- Add capacity: The simplest strategy is to tackle load issues is to add capacity. Unfortunately, this doesn’t quite work since the ZooKeeper design and protocol is such that the quorum (voting members) cannot scale out very well. In practice, we have observed that having more than 7-10 hosts tends to make write performance significantly worse.
- Add observers: ZooKeeper observers offer a solution to the scaling problem. These are non-voting members of the ZooKeeper ensemble that otherwise function like any other ZooKeeper host, i.e. can accept watches and other types of requests and proxy them back to the quorum. Adding a fleet of observers and shunting off traffic to them indeed substantially alleviated the load on the ZooKeeper cluster. However, this only helped with watches and other reads, not with writes. It partially addressed failure cause (1) mentioned in the previous section, but not the others.
- Use multiple ZooKeeper clusters for isolation: A mitigation we attempted was to use different ZooKeeper clusters for each use case, e.g. our deploy system uses a separate cluster from the one used for service discovery, and our HBase clusters each use independent ZooKeeper clusters. Again, this helped alleviate some of the problems, but wasn’t a complete solution.
- Fallback to static files: Another possibility is to use ZooKeeper for service discovery and configuration in normal operation, but if it fails, fallback to static host lists and configuration files. This is reasonable, but becomes problematic when keeping the static data up-to-date and accurate. This is particularly difficult for services that are auto scaled and have high churn in the host set. Another option is to fallback to a different storage system (e.g. MySQL) in case of failure, but that too is a manageability nightmare, with multiple sources of truth and another system to be provisioned to handle the full query and spike in the event of ZooKeeper failing.
We also considered a couple more radical steps:
- Look for an alternative technology that is more robust: There are a few alternative distributed coordinator implementations available through open source, but we found them to generally be less mature than ZooKeeper and less tested in production systems at scale. We also realized these problems are not necessarily implementation specific, rather, any distributed coordinator can be prone to most of the above issues.
- Don’t use central coordination at all: Another radical option was to not use ZooKeeper at all, and go back to using static host lists for service discovery and an alternate way to deploy and update configuration. But doing this would mean compromising on latency of update propagation, ease of use and/or accuracy.
Narrowing in on the solution
We ultimately realized that the fundamental problem here was not ZooKeeper itself. Like any service or component in our stack, ZooKeeper can fail. The problem was our complete reliance on it for overall functioning of our site. In essence, ZooKeeper was a Single Point of Failure (SPoF) in our stack. SPoF terminology usually refers to single machines or servers, but in this case, it was a single distributed service.
How could we continue to take advantage of the conveniences that ZooKeeper provides while tolerate its unavailability? The solution was actually quite simple: decouple our applications from ZooKeeper.
The drawing on the left represents how we were using ZooKeeper originally, and the one on the right shows what we decided to do instead.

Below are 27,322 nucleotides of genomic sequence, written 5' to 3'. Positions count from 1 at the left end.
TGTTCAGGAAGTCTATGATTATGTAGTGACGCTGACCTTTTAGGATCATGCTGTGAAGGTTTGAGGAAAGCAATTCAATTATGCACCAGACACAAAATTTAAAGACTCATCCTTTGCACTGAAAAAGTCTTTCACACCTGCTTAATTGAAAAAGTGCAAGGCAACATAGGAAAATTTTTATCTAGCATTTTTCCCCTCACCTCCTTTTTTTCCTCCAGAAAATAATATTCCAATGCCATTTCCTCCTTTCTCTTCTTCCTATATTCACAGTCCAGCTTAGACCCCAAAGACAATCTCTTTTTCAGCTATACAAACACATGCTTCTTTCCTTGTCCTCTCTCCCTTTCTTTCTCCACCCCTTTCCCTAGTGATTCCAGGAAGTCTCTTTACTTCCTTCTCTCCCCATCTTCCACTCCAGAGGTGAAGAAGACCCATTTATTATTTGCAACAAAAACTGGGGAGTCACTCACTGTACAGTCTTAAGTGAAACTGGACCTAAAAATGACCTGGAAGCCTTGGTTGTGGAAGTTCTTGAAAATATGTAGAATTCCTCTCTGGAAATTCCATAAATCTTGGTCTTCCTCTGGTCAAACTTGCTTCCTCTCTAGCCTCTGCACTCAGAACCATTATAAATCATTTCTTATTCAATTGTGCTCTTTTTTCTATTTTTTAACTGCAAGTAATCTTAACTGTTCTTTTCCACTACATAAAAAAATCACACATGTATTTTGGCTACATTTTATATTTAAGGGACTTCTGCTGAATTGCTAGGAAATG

Applications that were consuming service information and dynamic configuration from ZooKeeper connected to it directly. They cached data in memory but otherwise relied on ZooKeeper as the source of truth for the data. If there were multiple processes running on a single machine, each would maintain a separate connection to ZooKeeper. ZooKeeper outages directly impacted the applications.
Instead of this approach, we moved to a model where the application is in fact completely isolated from ZooKeeper. Instead, a daemon process running on each machine connects to ZooKeeper, establishes watches on the data it is configured to monitor, and whenever the data changes, downloads it into a file on local disk at a well known location. The application itself only consumes the data from the local file and reloads when it changes. It doesn’t need to care that ZooKeeper is involved in propagating updates.
Looking at scenarios
Let’s see how this simple idea helps our applications tolerate the ZooKeeper failure modes. If ZooKeeper is down, no applications are impacted since they read data from the file on local disk. The daemons indefinitely attempt to reestablish connection to ZooKeeper. Until ZooKeeper is back up, configuration updates cannot take place. In the event of an emergency, the files can always be pushed directly to all machines manually. The key point is that there is no availability impact whatsoever.
Now let’s consider the case when ZooKeeper experiences a data corruption and there’s partial or complete data loss till data can be restored from backup. It’s possible a single piece of data in ZooKeeper (referred to as znode) containing important configuration is wiped out temporarily. We protect against this case by building a fail-safe rule into the daemon: it rejects data that is suspiciously different from the last known good value. A znode containing configuration information entirely disappearing is obviously suspicious and would be rejected, but so would more subtle changes like the set of hosts for a service reducing suddenly by 50%. With carefully tuned thresholds, we’ve been able to effectively prevent disastrous configuration changes from propagating to the application. The daemon logs such errors and we can alert an on-call operator so the suspicious change can be investigated.